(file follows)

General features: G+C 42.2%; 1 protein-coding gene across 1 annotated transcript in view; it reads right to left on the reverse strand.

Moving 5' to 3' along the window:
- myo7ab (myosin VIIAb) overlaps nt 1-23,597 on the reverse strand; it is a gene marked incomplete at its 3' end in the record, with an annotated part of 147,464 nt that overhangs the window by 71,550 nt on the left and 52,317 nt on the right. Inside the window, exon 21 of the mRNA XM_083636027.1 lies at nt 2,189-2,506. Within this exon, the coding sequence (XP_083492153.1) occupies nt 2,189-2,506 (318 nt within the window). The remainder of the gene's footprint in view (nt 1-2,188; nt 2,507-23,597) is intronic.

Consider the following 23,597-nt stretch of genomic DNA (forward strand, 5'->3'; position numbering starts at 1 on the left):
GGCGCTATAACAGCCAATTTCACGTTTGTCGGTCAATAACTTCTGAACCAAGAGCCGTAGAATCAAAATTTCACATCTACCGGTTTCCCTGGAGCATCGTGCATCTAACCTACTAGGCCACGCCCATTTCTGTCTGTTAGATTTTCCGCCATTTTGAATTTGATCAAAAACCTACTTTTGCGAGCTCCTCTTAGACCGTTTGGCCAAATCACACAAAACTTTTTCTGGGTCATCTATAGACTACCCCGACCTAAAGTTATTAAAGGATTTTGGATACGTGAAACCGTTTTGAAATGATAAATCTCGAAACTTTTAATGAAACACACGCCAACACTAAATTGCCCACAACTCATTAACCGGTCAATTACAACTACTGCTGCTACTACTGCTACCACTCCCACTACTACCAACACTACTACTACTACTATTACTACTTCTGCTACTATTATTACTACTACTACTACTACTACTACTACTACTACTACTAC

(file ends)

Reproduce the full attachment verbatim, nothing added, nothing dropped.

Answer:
General features: G+C 42.2%; 1 protein-coding gene across 1 annotated transcript in view; it reads right to left on the reverse strand.

Moving 5' to 3' along the window:
- myo7ab (myosin VIIAb) overlaps nt 1-23,597 on the reverse strand; it is a gene marked incomplete at its 3' end in the record, with an annotated part of 147,464 nt that overhangs the window by 71,550 nt on the left and 52,317 nt on the right. Inside the window, exon 21 of the mRNA XM_083636027.1 lies at nt 2,189-2,506. Within this exon, the coding sequence (XP_083492153.1) occupies nt 2,189-2,506 (318 nt within the window). The remainder of the gene's footprint in view (nt 1-2,188; nt 2,507-23,597) is intronic.

Consider the following 23,597-nt stretch of genomic DNA (forward strand, 5'->3'; position numbering starts at 1 on the left):
GGCGCTATAACAGCCAATTTCACGTTTGTCGGTCAATAACTTCTGAACCAAGAGCCGTAGAATCAAAATTTCACATCTACCGGTTTCCCTGGAGCATCGTGCATCTAACCTACTAGGCCACGCCCATTTCTGTCTGTTAGATTTTCCGCCATTTTGAATTTGATCAAAAACCTACTTTTGCGAGCTCCTCTTAGACCGTTTGGCCAAATCACACAAAACTTTTTCTGGGTCATCTATAGACTACCCCGACCTAAAGTTATTAAAGGATTTTGGATACGTGAAACCGTTTTGAAATGATAAATCTCGAAACTTTTAATGAAACACACGCCAACACTAAATTGCCCACAACTCATTAACCGGTCAATTACAACTACTGCTGCTACTACTGCTACCACTCCCACTACTACCAACACTACTACTACTACTATTACTACTTCTGCTACTATTATTACTACTACTACTACTACTACTACTACTACTACTACTAC